3.39

 

13.24

 
McDonalds Big Mac

3.19

 

14.77

 
McDonalds Large Fries

2.00

 

8.77

 
McDonalds Chicken Sandwich

3.49

 

20.77

 
McDonalds Fish Sandwich

3.19

 

20.98

 
Round Table Veggie Pizza

21.35

 

19.34

 
Round Table Ulti-meat Pizza

21.35

 

14.83

 

USD = United States Dollar; Prices in Northern California. 

 

Eat for Less than $3 a Day on The McDougall Diet

The McDougall Diet is based on starches—potatoes, grains, and legumes. These plant foods, which provide for the bulk of your calories, cut expenses in several important ways.  Starches are inherently inexpensive—a full days supply of calories from starches will cost less than $1.50. You can stockpile grains, potatoes and legumes, cutting costs of transportation to the market. These foods are easily stored for long periods of time without the energy costs associated with refrigeration.  Since they do not easily spoil there is little wastage. Clean up after plant-based, low-fat meals is easy and cheap because there is no grease requiring expensive, environmentally toxic, cleansers. A simple rinse will often do.

The McDougall diet also includes some perishable fruits and green and yellow vegetables. These items are more expensive than starches; but they are consumed in small amounts; thus, adding relatively little to the food bill. Focusing on fruits and vegetables that are in season will also help keep your food budget affordable. With the starch component costing less than $1.50 daily, this leaves an additional $1.50 to spend on fruits and green and yellow vegetables; keeping the total food costs at $3 a day per person on the McDougall Diet.

Mary provides several of our favorite inexpensive meals in her recipe section this month. For example, the ingredients for her Stove Top Stew cost $1.40 (fills up four adults) and the Pea Soup ingredients cost $1.80 (fills up 6 adults).

Cost of Common Starches
Consider the costs of these tubers, legumes, and grains to provide for your daily calorie needs*:

Food

Unit Cost (USD)

Cost of 2500 Calories (USD)

20 lb. White potatoes

6.99

 

1.75

 

10 lb. Sweet potatoes

5.99

 

3.00

 

25 lb. Pinto Beans

13.79

 

1.05

 

25 lb. Rice (brown)

24.75

 

1.52

 

50 lb. Rice (white)

14.99

 

0.44

 

120 Corn Tortillas

2.79

 

1.00

 

50 lb. Corn Grits

41.99

 

1.28

 

9 lb. Oatmeal

6.99

 

1.09

 

*Cooking costs not included; lb. = pound = .454 Kg; USD = United States Dollar; Prices in Northern California.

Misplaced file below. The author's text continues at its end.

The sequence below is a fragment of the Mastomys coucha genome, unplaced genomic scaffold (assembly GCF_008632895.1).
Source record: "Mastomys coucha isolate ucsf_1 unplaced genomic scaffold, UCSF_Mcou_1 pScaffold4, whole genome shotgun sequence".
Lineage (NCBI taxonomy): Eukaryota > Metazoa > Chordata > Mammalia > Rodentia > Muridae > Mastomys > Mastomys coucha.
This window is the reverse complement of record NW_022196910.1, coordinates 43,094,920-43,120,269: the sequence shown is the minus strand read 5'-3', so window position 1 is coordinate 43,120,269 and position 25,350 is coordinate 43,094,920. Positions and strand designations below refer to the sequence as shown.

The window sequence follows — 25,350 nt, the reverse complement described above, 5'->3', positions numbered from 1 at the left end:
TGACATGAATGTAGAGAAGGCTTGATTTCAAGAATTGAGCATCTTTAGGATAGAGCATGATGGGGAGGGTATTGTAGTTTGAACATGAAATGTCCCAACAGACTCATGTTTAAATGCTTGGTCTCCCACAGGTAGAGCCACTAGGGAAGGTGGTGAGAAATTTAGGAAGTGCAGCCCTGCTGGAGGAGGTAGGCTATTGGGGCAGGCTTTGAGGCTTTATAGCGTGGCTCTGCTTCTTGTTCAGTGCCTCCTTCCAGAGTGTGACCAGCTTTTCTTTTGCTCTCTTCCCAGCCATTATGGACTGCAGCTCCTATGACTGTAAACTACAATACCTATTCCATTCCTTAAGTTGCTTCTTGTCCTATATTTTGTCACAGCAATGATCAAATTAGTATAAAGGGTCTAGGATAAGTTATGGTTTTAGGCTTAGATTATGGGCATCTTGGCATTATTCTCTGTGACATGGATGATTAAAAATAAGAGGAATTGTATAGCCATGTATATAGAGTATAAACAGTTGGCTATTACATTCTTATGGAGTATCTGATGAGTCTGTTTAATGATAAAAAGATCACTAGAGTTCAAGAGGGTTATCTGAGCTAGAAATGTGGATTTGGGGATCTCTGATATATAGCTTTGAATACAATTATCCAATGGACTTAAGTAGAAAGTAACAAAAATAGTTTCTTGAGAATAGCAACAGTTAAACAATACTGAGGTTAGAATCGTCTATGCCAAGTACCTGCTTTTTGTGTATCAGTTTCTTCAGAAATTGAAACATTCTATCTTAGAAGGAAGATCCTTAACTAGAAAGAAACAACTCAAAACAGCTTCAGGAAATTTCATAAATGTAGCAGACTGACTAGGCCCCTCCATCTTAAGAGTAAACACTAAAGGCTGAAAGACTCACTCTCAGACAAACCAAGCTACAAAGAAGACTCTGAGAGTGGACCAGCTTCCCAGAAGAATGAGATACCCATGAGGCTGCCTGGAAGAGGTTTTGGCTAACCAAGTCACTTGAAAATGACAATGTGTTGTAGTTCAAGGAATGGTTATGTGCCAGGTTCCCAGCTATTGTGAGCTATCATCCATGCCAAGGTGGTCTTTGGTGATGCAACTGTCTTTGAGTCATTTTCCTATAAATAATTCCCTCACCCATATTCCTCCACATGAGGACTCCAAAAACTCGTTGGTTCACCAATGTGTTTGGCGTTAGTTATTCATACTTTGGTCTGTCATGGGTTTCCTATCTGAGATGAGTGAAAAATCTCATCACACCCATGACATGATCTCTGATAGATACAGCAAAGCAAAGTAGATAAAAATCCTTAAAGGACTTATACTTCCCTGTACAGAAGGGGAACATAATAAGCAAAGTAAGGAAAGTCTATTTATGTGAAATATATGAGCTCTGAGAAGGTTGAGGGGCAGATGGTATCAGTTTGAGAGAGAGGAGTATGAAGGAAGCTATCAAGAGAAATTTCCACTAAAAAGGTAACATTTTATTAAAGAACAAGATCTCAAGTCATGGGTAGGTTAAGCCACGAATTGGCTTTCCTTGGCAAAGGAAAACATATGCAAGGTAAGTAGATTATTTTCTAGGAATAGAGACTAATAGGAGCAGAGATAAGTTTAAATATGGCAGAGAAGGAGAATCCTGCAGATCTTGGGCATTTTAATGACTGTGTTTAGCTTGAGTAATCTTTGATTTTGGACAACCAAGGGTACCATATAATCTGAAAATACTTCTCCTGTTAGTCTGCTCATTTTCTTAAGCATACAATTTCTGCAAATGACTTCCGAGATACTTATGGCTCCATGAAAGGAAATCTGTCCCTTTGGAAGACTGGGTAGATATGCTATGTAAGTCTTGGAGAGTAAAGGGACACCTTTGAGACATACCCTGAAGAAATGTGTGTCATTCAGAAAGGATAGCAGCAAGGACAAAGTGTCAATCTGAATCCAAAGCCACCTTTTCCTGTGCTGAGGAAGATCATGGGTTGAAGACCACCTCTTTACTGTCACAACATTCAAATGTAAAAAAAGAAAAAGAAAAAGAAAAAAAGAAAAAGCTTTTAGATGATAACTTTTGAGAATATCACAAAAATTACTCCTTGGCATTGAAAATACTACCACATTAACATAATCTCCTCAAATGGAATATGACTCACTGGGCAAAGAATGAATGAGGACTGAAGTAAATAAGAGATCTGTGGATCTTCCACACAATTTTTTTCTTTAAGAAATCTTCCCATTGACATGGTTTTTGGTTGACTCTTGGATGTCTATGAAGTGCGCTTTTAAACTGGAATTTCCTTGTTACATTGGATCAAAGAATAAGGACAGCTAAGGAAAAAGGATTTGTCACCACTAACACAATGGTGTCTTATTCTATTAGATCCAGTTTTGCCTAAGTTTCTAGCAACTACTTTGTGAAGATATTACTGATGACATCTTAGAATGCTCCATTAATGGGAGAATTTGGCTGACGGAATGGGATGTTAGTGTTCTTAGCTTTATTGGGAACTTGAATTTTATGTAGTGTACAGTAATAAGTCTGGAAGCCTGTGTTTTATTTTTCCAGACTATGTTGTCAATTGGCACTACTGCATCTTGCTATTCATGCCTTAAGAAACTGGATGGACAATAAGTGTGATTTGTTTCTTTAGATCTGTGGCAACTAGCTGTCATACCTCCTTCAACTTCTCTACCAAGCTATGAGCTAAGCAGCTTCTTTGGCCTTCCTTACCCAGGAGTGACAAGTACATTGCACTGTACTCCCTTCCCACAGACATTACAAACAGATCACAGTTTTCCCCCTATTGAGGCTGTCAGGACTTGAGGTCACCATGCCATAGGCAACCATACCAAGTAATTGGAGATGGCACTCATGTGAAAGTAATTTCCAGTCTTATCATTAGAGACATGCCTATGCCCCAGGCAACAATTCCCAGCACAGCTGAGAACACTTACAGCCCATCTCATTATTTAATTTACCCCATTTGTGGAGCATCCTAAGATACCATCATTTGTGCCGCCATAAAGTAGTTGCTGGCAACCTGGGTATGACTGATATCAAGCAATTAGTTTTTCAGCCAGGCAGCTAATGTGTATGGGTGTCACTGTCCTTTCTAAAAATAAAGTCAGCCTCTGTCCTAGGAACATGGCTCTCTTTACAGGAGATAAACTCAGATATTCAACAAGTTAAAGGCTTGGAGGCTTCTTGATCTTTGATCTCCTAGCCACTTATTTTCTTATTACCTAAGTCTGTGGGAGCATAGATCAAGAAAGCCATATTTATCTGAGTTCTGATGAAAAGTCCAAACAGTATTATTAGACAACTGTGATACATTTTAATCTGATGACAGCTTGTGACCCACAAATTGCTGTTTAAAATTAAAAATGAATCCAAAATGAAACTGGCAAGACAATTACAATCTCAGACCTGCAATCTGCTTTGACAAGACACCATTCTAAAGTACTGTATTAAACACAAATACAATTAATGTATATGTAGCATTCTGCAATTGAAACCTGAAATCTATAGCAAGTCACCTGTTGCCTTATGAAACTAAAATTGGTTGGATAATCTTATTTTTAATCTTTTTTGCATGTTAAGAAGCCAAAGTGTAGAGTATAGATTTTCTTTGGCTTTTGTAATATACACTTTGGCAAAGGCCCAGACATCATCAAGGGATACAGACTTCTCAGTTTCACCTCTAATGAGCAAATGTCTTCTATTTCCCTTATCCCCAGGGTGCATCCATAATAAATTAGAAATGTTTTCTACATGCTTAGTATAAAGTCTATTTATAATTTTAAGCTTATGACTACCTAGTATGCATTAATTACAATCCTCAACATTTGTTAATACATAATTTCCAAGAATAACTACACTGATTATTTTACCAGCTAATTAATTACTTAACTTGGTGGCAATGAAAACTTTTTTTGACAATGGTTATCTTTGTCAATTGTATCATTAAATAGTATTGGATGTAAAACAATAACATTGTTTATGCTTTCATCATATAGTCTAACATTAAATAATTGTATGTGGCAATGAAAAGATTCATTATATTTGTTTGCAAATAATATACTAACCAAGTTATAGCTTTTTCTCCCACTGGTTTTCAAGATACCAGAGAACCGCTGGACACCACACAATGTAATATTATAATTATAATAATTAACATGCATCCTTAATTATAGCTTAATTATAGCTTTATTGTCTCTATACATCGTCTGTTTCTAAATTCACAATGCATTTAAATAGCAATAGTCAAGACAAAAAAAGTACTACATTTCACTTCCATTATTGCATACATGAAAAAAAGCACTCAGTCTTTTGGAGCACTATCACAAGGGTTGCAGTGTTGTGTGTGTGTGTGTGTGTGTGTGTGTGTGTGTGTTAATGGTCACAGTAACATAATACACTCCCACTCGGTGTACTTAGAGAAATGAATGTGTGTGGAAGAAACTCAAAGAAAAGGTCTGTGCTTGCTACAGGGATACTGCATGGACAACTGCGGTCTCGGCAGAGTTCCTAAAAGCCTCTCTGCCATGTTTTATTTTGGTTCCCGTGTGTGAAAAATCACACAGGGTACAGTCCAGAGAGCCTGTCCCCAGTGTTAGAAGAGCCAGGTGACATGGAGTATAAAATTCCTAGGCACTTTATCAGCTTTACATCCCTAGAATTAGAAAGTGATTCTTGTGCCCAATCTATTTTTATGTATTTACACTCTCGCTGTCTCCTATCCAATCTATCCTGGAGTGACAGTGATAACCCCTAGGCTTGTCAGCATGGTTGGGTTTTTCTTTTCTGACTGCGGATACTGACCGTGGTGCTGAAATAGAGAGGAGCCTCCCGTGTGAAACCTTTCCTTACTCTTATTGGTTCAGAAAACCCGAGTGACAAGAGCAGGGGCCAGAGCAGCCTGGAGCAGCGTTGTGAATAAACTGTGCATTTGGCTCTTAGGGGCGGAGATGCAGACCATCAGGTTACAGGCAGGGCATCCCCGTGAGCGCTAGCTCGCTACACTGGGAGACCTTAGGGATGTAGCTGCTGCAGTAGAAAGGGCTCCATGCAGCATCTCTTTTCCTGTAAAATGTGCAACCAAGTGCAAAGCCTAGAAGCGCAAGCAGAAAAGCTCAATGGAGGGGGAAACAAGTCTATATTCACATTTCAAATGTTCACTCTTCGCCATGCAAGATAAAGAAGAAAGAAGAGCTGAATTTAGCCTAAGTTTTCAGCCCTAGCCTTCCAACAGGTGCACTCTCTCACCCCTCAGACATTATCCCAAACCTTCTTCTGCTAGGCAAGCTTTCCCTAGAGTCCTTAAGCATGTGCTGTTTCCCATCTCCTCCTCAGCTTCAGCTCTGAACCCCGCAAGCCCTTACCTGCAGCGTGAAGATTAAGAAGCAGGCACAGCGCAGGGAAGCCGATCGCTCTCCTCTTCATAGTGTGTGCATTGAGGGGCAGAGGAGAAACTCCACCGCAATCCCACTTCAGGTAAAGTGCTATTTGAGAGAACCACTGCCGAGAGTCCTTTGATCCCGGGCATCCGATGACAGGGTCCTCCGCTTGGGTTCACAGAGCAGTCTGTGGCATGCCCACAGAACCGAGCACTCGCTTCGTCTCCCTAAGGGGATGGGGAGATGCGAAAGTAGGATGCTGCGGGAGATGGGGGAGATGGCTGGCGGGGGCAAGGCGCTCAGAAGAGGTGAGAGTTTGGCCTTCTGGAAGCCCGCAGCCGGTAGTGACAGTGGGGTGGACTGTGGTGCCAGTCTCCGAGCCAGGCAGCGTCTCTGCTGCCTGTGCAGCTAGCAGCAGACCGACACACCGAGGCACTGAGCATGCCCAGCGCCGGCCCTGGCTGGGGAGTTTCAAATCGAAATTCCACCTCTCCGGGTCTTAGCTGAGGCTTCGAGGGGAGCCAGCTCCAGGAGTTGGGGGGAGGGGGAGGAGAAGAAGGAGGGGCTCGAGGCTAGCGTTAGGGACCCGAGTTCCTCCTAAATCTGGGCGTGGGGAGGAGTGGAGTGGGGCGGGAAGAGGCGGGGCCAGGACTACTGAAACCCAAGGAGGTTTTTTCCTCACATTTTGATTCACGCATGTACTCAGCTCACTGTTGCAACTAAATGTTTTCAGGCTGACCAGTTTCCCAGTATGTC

Cost Saving Tips

Buy large quantities of long-lasting products

Buy unprocessed foods

Buy in bulk from health-food stores, coops, and grocery stores

Shop warehouse stores (wholesale clubs)

Buy on-line by mail order

Make food at home from basic ingredients; don’t eat out

Rely on starches for calories

Buy fruits and vegetables that are in season

Shop at farmers’ markets

Plant a garden

Use a well-planned grocery list

Shop after meals, not when you’re hungry

Shop efficiently to cut down on gasoline-consuming trips to the stores

If going to a place nearby, walk or cycle instead of using the car.

 

Should You Store Food for an Emergency?

Buying large amounts of food could be a sound financial investment considering the escalating costs of foods. Worries about worldwide catastrophe from epidemics of avian flu, nuclear war, financial depression, and devastations predicted from global warming, may cause some people to consider stocking up on food. The Latter Day Saints (Mormon) Church recommends storing a full year’s supply of food.  Their recommendations focus on a starch-based meal plan, because this is the only practical way such storage can be done. A family of four would store 1200 pounds of grains (corn, wheat, rice) and 250 pounds of legumes, plus additional canned and packaged fruits and vegetables in order to provide for one year. Recommendations for quantities and items to purchase and effective means of storage can be found through the Internet. You will also be able to locate companies dedicated to providing survival foods.

Winning in the New Economy 

Winning during an economic crunch involves behaviors not much different than those you should already be doing during good times. Plus, if you do these sensible things now you are less likely to find yourself enduring a financial crisis later. A person spending $14 a day eating at fast food restaurants could be spending $3 by eating a starch-based diet at home.  This translates into $11 per day savings. (This means $330 a month and $4015 per year saved, which happens to be enough to attend the McDougall 10-day live-in Program in Santa Rosa, CA—so you might consider the McDougall Program as a free program.)  And think about the health benefits gained by avoiding all that fat and cholesterol. Money saved on food can be put away and/or spent on everything else. But one thing you do not want to spend your money on is more medical care.